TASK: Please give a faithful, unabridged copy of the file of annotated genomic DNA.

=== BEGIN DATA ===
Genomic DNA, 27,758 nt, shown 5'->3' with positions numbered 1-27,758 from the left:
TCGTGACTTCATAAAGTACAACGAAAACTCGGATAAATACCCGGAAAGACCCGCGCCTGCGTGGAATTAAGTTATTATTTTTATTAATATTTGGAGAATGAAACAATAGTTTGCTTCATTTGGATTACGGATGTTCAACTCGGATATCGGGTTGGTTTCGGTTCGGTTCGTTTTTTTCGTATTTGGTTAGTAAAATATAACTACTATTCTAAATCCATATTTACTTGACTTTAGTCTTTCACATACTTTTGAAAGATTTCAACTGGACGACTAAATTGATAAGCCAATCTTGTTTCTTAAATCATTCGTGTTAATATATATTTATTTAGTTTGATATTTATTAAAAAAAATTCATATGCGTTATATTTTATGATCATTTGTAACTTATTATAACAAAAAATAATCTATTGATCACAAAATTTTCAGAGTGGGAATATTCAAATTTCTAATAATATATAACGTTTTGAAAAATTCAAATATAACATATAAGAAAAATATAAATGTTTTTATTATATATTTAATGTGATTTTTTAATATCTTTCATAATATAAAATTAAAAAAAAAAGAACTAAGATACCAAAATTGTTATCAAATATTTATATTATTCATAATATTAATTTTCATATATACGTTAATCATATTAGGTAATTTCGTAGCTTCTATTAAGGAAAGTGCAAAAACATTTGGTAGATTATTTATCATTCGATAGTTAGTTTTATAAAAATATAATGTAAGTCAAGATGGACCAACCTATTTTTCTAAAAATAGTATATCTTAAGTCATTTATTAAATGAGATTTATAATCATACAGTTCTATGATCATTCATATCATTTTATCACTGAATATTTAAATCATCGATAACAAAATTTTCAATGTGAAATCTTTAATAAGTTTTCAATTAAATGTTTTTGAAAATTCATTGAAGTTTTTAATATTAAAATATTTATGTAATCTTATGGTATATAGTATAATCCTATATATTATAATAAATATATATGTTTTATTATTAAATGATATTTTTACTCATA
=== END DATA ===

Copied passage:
Genomic DNA, 27,758 nt, shown 5'->3' with positions numbered 1-27,758 from the left:
TCGTGACTTCATAAAGTACAACGAAAACTCGGATAAATACCCGGAAAGACCCGCGCCTGCGTGGAATTAAGTTATTATTTTTATTAATATTTGGAGAATGAAACAATAGTTTGCTTCATTTGGATTACGGATGTTCAACTCGGATATCGGGTTGGTTTCGGTTCGGTTCGTTTTTTTCGTATTTGGTTAGTAAAATATAACTACTATTCTAAATCCATATTTACTTGACTTTAGTCTTTCACATACTTTTGAAAGATTTCAACTGGACGACTAAATTGATAAGCCAATCTTGTTTCTTAAATCATTCGTGTTAATATATATTTATTTAGTTTGATATTTATTAAAAAAAATTCATATGCGTTATATTTTATGATCATTTGTAACTTATTATAACAAAAAATAATCTATTGATCACAAAATTTTCAGAGTGGGAATATTCAAATTTCTAATAATATATAACGTTTTGAAAAATTCAAATATAACATATAAGAAAAATATAAATGTTTTTATTATATATTTAATGTGATTTTTTAATATCTTTCATAATATAAAATTAAAAAAAAAAGAACTAAGATACCAAAATTGTTATCAAATATTTATATTATTCATAATATTAATTTTCATATATACGTTAATCATATTAGGTAATTTCGTAGCTTCTATTAAGGAAAGTGCAAAAACATTTGGTAGATTATTTATCATTCGATAGTTAGTTTTATAAAAATATAATGTAAGTCAAGATGGACCAACCTATTTTTCTAAAAATAGTATATCTTAAGTCATTTATTAAATGAGATTTATAATCATACAGTTCTATGATCATTCATATCATTTTATCACTGAATATTTAAATCATCGATAACAAAATTTTCAATGTGAAATCTTTAATAAGTTTTCAATTAAATGTTTTTGAAAATTCATTGAAGTTTTTAATATTAAAATATTTATGTAATCTTATGGTATATAGTATAATCCTATATATTATAATAAATATATATGTTTTATTATTAAATGATATTTTTACTCATA